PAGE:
LOS ANGELES, Dec. 13 (Xinhua) -- U.S. Navy nuclear-powered attack submarine USS Connecticut (SSN-22), which hit a sea mount in the South China Sea in October, pulled into San Diego Sunday morning after transiting from Guam, U.S. media reported Monday.
The Navy Times reported that Navy officials declined to explain why the SSN-22 is in Southern California, what damage the stealthy boat sustained and when it will head north to Washington's Puget Sound Naval Shipyard for repairs.
In response to several questions regarding Connecticut, Submarine Force Pacific spokeswoman Cmdr. Cynthia Fields would only confirm that the vessel was in San Diego and that "the submarine remains in a safe and stable condition," the report said.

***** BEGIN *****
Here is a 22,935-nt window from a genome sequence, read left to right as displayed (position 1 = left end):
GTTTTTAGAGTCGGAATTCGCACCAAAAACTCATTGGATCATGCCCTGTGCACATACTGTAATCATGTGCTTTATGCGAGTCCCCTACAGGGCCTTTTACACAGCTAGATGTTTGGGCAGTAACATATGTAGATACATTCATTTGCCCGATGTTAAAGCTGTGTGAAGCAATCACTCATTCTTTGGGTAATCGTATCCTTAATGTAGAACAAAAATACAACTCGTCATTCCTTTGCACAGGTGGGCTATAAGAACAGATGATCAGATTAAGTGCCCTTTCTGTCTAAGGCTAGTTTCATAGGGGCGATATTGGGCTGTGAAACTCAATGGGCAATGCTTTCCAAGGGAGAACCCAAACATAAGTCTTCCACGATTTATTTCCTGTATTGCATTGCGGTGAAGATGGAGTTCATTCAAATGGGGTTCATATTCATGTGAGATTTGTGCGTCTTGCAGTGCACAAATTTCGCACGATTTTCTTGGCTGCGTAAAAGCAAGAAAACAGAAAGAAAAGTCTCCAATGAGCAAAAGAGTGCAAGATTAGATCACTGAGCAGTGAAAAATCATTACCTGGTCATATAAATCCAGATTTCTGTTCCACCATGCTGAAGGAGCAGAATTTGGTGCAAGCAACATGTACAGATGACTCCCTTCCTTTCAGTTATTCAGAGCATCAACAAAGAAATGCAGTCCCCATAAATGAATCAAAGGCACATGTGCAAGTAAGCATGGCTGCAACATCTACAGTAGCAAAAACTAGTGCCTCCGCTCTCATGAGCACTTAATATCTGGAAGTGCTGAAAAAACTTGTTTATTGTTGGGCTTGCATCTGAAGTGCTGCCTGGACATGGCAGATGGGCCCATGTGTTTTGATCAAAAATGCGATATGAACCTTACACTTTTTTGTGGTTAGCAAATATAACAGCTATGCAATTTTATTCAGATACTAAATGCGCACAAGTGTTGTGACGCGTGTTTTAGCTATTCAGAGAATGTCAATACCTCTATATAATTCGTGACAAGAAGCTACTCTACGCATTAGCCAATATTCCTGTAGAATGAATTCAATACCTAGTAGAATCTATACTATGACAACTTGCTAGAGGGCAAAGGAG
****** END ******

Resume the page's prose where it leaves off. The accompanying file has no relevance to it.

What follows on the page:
Fields declined to answer questions in connection to media reports that Connecticut had to transit to San Diego at the surface "because the collision damage had impeded its ability to safely travel underwater."
USNI News, the U.S. Naval Institute's online news and analysis portal, reported Sunday that the submarine "transited the Pacific Ocean entirely on the surface" due to damage from the collision.
The vessel's sonar dome "became inoperable" as a result of the collision, making it unsafe to travel underwater, reported USNI News.
Ship spotter WarshipCam first posted a photo of the submarine pulling into the San Diego harbor early Sunday, and tweeted that there is "obvious damage to bow."
The vessel was damaged in the underwater collision on Oct. 2, and 11 sailors sustained minor injuries, said The Navy Times, adding that it made its way to Guam for damage assessment, and the command triad was relieved in November.